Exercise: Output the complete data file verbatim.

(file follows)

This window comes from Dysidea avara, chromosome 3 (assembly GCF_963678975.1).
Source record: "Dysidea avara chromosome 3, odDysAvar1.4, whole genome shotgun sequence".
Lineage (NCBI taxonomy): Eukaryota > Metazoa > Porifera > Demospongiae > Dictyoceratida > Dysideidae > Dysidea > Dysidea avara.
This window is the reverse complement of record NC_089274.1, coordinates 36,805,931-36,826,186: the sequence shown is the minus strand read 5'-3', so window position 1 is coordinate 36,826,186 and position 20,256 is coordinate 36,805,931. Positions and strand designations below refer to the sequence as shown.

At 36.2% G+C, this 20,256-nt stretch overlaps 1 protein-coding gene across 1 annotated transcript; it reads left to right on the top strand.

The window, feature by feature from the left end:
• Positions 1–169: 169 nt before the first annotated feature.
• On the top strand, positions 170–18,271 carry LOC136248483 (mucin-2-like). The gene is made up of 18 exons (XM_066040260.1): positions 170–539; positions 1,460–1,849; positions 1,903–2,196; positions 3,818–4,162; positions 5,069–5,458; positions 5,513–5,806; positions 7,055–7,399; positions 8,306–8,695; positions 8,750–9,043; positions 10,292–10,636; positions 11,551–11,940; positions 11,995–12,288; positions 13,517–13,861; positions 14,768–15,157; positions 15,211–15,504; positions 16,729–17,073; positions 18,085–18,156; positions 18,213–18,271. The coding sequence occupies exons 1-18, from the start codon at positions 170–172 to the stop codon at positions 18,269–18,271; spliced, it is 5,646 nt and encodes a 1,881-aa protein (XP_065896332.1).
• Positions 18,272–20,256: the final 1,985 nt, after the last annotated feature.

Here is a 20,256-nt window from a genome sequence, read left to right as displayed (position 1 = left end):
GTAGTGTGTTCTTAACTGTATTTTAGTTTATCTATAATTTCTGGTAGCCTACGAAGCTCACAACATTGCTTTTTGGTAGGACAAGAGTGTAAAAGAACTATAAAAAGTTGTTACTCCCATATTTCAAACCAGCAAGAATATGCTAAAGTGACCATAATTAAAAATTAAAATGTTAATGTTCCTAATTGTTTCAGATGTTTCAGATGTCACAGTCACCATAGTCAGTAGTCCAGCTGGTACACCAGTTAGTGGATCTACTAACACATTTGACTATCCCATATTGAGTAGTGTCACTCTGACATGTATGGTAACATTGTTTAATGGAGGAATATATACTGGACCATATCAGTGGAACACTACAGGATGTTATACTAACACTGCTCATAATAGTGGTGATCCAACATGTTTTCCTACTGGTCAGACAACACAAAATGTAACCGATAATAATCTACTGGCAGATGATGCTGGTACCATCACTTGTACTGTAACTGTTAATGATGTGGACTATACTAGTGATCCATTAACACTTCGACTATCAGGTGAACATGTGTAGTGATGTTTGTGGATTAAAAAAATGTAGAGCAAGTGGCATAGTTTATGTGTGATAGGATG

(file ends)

This window comes from Dysidea avara, chromosome 3 (assembly GCF_963678975.1).
Source record: "Dysidea avara chromosome 3, odDysAvar1.4, whole genome shotgun sequence".
Lineage (NCBI taxonomy): Eukaryota > Metazoa > Porifera > Demospongiae > Dictyoceratida > Dysideidae > Dysidea > Dysidea avara.
This window is the reverse complement of record NC_089274.1, coordinates 36,805,931-36,826,186: the sequence shown is the minus strand read 5'-3', so window position 1 is coordinate 36,826,186 and position 20,256 is coordinate 36,805,931. Positions and strand designations below refer to the sequence as shown.

At 36.2% G+C, this 20,256-nt stretch overlaps 1 protein-coding gene across 1 annotated transcript; it reads left to right on the top strand.

The window, feature by feature from the left end:
• Positions 1–169: 169 nt before the first annotated feature.
• On the top strand, positions 170–18,271 carry LOC136248483 (mucin-2-like). The gene is made up of 18 exons (XM_066040260.1): positions 170–539; positions 1,460–1,849; positions 1,903–2,196; positions 3,818–4,162; positions 5,069–5,458; positions 5,513–5,806; positions 7,055–7,399; positions 8,306–8,695; positions 8,750–9,043; positions 10,292–10,636; positions 11,551–11,940; positions 11,995–12,288; positions 13,517–13,861; positions 14,768–15,157; positions 15,211–15,504; positions 16,729–17,073; positions 18,085–18,156; positions 18,213–18,271. The coding sequence occupies exons 1-18, from the start codon at positions 170–172 to the stop codon at positions 18,269–18,271; spliced, it is 5,646 nt and encodes a 1,881-aa protein (XP_065896332.1).
• Positions 18,272–20,256: the final 1,985 nt, after the last annotated feature.

Here is a 20,256-nt window from a genome sequence, read left to right as displayed (position 1 = left end):
GTAGTGTGTTCTTAACTGTATTTTAGTTTATCTATAATTTCTGGTAGCCTACGAAGCTCACAACATTGCTTTTTGGTAGGACAAGAGTGTAAAAGAACTATAAAAAGTTGTTACTCCCATATTTCAAACCAGCAAGAATATGCTAAAGTGACCATAATTAAAAATTAAAATGTTAATGTTCCTAATTGTTTCAGATGTTTCAGATGTCACAGTCACCATAGTCAGTAGTCCAGCTGGTACACCAGTTAGTGGATCTACTAACACATTTGACTATCCCATATTGAGTAGTGTCACTCTGACATGTATGGTAACATTGTTTAATGGAGGAATATATACTGGACCATATCAGTGGAACACTACAGGATGTTATACTAACACTGCTCATAATAGTGGTGATCCAACATGTTTTCCTACTGGTCAGACAACACAAAATGTAACCGATAATAATCTACTGGCAGATGATGCTGGTACCATCACTTGTACTGTAACTGTTAATGATGTGGACTATACTAGTGATCCATTAACACTTCGACTATCAGGTGAACATGTGTAGTGATGTTTGTGGATTAAAAAAATGTAGAGCAAGTGGCATAGTTTATGTGTGATAGGATG